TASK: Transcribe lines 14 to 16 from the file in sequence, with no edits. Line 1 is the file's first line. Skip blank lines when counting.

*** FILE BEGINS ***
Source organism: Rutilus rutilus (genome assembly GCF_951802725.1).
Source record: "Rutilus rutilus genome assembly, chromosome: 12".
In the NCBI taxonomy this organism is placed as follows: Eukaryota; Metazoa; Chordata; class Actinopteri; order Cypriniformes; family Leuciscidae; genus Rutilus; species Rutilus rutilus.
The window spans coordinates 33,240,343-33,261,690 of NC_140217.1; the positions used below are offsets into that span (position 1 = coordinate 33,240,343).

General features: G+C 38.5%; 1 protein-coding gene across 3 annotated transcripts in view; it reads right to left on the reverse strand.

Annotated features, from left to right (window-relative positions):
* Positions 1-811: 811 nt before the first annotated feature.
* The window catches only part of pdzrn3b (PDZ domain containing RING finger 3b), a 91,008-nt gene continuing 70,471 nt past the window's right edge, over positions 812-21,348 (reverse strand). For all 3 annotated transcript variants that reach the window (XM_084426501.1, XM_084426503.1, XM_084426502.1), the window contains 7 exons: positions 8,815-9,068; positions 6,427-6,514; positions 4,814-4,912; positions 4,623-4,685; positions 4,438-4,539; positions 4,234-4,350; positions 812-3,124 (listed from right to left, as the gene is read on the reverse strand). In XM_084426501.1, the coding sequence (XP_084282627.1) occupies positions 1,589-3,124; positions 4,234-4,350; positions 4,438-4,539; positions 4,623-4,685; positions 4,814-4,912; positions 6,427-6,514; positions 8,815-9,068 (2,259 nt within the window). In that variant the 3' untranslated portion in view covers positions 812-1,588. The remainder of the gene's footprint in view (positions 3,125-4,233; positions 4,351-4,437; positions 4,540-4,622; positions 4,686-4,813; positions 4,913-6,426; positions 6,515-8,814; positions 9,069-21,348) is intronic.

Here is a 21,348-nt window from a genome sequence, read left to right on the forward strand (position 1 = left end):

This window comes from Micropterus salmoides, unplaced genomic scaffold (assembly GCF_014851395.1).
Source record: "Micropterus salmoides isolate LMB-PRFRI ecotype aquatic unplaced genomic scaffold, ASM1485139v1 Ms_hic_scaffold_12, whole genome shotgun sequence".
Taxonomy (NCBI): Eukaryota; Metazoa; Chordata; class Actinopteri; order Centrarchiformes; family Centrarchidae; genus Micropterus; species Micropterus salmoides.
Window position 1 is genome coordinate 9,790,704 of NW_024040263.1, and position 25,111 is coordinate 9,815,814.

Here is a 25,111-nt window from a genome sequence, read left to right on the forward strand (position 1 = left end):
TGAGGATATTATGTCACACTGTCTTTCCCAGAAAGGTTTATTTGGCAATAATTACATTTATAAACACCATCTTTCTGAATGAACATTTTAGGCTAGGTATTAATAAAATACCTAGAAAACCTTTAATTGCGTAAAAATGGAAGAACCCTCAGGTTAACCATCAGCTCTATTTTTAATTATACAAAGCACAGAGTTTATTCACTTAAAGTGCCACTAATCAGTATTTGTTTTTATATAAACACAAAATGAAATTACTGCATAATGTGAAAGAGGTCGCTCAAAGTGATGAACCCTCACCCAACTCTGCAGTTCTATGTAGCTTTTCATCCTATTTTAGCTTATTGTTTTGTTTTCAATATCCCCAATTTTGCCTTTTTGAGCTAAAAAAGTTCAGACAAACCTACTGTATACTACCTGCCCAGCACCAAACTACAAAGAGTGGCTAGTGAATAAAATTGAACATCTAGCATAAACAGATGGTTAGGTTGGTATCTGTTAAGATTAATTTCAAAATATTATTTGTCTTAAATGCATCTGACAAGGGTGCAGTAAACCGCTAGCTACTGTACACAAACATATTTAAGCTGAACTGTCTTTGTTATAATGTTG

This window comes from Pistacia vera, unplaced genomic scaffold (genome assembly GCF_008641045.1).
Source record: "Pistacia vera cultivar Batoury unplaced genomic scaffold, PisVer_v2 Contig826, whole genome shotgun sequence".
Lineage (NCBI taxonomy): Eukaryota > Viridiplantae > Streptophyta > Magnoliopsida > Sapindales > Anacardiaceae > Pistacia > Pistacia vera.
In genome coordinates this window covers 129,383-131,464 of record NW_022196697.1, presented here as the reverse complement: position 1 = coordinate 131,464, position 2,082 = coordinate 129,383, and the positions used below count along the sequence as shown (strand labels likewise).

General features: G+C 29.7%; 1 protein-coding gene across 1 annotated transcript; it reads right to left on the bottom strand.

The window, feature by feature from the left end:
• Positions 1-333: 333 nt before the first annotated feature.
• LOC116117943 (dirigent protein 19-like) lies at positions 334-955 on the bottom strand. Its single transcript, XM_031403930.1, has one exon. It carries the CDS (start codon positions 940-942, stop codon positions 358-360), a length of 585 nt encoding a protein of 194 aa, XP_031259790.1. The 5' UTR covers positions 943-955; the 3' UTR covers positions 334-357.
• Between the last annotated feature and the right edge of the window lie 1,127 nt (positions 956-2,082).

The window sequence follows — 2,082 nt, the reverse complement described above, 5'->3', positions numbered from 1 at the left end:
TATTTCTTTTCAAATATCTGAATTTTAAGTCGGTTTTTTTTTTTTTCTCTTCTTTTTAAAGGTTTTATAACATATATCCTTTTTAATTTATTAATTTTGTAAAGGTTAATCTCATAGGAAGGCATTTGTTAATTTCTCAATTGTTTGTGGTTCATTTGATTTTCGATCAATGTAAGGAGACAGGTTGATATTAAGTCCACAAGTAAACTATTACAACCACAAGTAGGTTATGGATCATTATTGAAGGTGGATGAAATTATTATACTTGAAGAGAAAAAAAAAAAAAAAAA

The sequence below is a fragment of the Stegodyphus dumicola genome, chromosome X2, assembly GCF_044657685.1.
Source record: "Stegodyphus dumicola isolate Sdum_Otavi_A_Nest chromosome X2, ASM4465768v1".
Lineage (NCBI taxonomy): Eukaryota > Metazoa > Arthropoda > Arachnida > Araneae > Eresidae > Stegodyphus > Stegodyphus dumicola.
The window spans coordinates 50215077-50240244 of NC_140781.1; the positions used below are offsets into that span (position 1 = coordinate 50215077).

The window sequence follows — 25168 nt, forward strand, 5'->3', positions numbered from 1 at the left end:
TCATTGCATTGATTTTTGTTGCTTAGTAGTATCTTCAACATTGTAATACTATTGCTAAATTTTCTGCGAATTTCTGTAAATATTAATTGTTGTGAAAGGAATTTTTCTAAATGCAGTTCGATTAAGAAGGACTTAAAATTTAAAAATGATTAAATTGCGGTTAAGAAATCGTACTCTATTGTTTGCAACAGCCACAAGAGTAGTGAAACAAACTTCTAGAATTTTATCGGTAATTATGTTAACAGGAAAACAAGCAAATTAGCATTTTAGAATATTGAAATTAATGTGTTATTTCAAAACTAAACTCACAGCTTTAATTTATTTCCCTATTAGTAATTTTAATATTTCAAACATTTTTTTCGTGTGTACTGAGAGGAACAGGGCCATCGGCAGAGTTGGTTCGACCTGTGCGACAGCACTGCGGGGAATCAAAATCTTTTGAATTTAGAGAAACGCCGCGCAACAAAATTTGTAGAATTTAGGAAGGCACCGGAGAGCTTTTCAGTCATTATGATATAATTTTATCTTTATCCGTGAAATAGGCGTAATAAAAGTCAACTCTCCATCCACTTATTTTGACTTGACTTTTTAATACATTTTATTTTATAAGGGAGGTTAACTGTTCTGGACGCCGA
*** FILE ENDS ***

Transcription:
Here is a 25,111-nt window from a genome sequence, read left to right on the forward strand (position 1 = left end):
TGAGGATATTATGTCACACTGTCTTTCCCAGAAAGGTTTATTTGGCAATAATTACATTTATAAACACCATCTTTCTGAATGAACATTTTAGGCTAGGTATTAATAAAATACCTAGAAAACCTTTAATTGCGTAAAAATGGAAGAACCCTCAGGTTAACCATCAGCTCTATTTTTAATTATACAAAGCACAGAGTTTATTCACTTAAAGTGCCACTAATCAGTATTTGTTTTTATATAAACACAAAATGAAATTACTGCATAATGTGAAAGAGGTCGCTCAAAGTGATGAACCCTCACCCAACTCTGCAGTTCTATGTAGCTTTTCATCCTATTTTAGCTTATTGTTTTGTTTTCAATATCCCCAATTTTGCCTTTTTGAGCTAAAAAAGTTCAGACAAACCTACTGTATACTACCTGCCCAGCACCAAACTACAAAGAGTGGCTAGTGAATAAAATTGAACATCTAGCATAAACAGATGGTTAGGTTGGTATCTGTTAAGATTAATTTCAAAATATTATTTGTCTTAAATGCATCTGACAAGGGTGCAGTAAACCGCTAGCTACTGTACACAAACATATTTAAGCTGAACTGTCTTTGTTATAATGTTG

This window comes from Pistacia vera, unplaced genomic scaffold (genome assembly GCF_008641045.1).